The World’s 20 Most Generous People: Where And How They Give
Last month, Wealth-X and Business Insider teamed up to produce the Generosity Index, a list of the 20 most generous people in the world, ranked by total charitable giving to date.
Microsoft co-founder Bill Gates was No. 1 on the list of top philanthropists, with US$27 billion in lifetime donations as of October 2015. The 20 people in the Generosity Index have given a total of US$106.8 billion to a variety of philanthropic causes, ranging from the environment and human rights to sports and entrepreneurship. Wealth-X has identified the leading causes supported by the world’s biggest individual donors:
Education was the most popular cause among the people on the list; 18 out of 20 focused on educational initiatives in their giving, whether operating through their foundations or direct donations. Michael Bloomberg, founder and CEO of Bloomberg, has donated over US$1 billion to his alma mater Johns Hopkins University alone. Hong Kong business magnate Li Ka-shing, with US$1.4 billion in donations to date, has reportedly spent over US$770 million to establish and support Shantou University, the only privately funded public university in China.
Facebook founder and CEO Mark Zuckerberg has made education one of his primary causes; his first act of large-scale philanthropy was donating US$100 million worth of his Facebook shares to the Newark, New Jersey public school system in 2010. Zuckerberg and his wife Priscilla Chan have given US$120 million to improve schools in the San Francisco Bay Area in California, and this month, they pledged US$20 million to nonprofit EducationSuperHighway to bring speedy Internet to all U.S. schools.
Health & Medicine
Healthcare initiatives were the second most prominent cause among the top philanthropists; 16 out of 20 emphasized health or medicine in their giving. Zuckerberg has donated US$75 million to San Francisco General Hospital and contributed US$25 million to fight Ebola. In 2014, Gates announced that he would donate over US$500 million through his Bill & Melinda Gates Foundation to fight malaria and other infectious diseases in the developing world. Meanwhile, Gates’ Microsoft co-founder Paul Allen has spent US$100 million to create the Allen Institute for Cell Science, and he has also pledged US$300 million towards his Allen Institute for Brain Science, a Seattle-based nonprofit medical research organization dedicated to understanding how the human brain works.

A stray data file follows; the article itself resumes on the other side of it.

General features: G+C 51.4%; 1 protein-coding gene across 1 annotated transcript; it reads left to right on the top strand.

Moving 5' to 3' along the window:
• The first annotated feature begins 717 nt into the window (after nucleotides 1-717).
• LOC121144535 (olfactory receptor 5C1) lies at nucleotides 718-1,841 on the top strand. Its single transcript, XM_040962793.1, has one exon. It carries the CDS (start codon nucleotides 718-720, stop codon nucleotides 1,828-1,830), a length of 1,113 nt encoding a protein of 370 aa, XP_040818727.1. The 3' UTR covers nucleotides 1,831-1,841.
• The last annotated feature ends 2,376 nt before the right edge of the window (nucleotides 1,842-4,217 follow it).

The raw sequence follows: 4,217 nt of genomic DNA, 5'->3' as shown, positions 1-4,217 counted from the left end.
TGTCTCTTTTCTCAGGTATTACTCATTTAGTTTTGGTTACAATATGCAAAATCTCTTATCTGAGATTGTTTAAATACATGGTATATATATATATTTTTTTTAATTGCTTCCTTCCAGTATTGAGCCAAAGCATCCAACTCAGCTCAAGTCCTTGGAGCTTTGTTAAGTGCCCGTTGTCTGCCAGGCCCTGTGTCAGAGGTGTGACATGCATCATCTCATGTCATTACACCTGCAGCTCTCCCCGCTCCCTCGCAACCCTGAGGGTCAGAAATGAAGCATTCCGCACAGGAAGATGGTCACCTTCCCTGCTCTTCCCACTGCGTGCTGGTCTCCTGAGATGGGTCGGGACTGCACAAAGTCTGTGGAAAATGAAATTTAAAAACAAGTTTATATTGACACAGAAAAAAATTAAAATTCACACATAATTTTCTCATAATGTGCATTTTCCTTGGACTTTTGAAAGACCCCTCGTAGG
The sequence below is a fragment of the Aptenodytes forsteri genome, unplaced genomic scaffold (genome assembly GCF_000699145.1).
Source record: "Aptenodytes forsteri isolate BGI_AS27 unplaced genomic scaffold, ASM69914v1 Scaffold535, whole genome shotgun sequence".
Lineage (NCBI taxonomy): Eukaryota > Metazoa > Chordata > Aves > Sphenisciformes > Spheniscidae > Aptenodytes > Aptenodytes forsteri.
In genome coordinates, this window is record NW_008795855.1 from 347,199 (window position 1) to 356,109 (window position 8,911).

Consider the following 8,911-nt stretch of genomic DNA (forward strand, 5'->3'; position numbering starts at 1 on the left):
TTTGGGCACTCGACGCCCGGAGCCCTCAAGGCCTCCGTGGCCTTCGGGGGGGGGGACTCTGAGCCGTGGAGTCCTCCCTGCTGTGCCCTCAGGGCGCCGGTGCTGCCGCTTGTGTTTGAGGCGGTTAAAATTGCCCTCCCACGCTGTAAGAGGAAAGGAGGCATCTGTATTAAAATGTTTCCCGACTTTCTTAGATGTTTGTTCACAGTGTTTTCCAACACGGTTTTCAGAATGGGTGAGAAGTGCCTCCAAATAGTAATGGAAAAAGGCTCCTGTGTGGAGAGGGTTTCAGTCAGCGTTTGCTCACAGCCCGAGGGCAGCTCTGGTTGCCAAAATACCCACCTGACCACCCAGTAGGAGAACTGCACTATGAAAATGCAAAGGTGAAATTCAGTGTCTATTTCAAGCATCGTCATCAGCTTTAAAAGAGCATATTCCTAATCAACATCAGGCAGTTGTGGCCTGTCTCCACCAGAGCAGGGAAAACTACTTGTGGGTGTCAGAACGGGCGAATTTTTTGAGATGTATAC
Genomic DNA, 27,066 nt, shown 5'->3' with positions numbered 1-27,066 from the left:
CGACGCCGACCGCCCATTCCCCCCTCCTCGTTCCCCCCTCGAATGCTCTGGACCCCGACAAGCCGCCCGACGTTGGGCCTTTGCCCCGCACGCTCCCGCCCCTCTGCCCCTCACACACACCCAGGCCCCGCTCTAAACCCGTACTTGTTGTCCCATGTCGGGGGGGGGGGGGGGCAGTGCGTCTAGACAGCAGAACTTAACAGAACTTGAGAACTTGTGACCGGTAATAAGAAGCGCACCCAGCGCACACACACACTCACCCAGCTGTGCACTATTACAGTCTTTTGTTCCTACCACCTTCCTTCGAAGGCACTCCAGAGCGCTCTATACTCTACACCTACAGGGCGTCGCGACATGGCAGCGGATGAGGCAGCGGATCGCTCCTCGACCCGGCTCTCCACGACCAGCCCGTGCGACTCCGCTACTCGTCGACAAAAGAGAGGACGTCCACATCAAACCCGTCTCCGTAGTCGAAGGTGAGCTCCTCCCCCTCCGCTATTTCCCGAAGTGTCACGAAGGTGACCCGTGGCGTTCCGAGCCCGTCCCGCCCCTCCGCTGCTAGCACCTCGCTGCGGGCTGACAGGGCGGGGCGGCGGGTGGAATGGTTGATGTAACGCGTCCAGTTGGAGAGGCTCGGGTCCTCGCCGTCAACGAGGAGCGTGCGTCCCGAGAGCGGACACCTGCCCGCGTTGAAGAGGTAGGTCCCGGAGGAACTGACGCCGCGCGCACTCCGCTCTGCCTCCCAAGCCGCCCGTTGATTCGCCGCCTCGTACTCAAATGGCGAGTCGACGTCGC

This month, retail magnate Charles Francis Feeney — who has donated US$6.3 billion to date, leaving his net worth at just US$1.5 million — pledged US$177 million to University of California at San Francisco (UCSF) and Trinity College Dublin to create the Global Brain Health Institute, aimed at battling the quick rise of dementia.
Social & Humanitarian Services
Of the 20 profiled philanthropists, 11 gave significantly to social and humanitarian initiatives. Feeney’s foundation The Atlantic Philanthropies is “dedicated to bringing about lasting changes in the lives of disadvantaged and vulnerable people,” and it has donated more than US$7 billion. Pierre Omidyar, co-founder and current chairman of eBay, started the Omidyar Foundation with his wife Pamela in 1998. The couple have reportedly invested US$115 million in Humanity United (under the Omidyar Foundation umbrella), which supports 85 anti-slavery nonprofits and on-the-ground projects in five countries, including Nepal.
Eight of 20 on the list included community development among their principal causes. This April, Bloomberg launched a $42 million “What Works Cities” initiative through Bloomberg Philanthropies; the goal is to help 100 mid-sized American cities enhance their use of data to improve the lives of residents and boost government transparency. The first eight cities selected to participate in the open data programs are Chattanooga, Tennessee; Jackson, Mississippi; Kansas City, Missouri; Louisville, Kentucky; Mesa, Arizona; New Orleans, Louisiana; Seattle, Washington; and Tulsa, Oklahoma.
Arts & Culture
Arts and culture was supported by 25 percent of the “Most Generous” list, making it the fifth most popular cause, ahead of the environment (four out of 20) and religion (3 out of 20). KB Home co-founder and former SunAmerica CEO Eli Broad has been an active patron of the arts, creating the Broad Art Foundation. Recipients include the Museum of Modern Art (MoMA), Museum of Contemporary Art (MOCA) and The Metropolitan Museum of Art.
For more details on the Generosity Index, read the full list on Business Insider.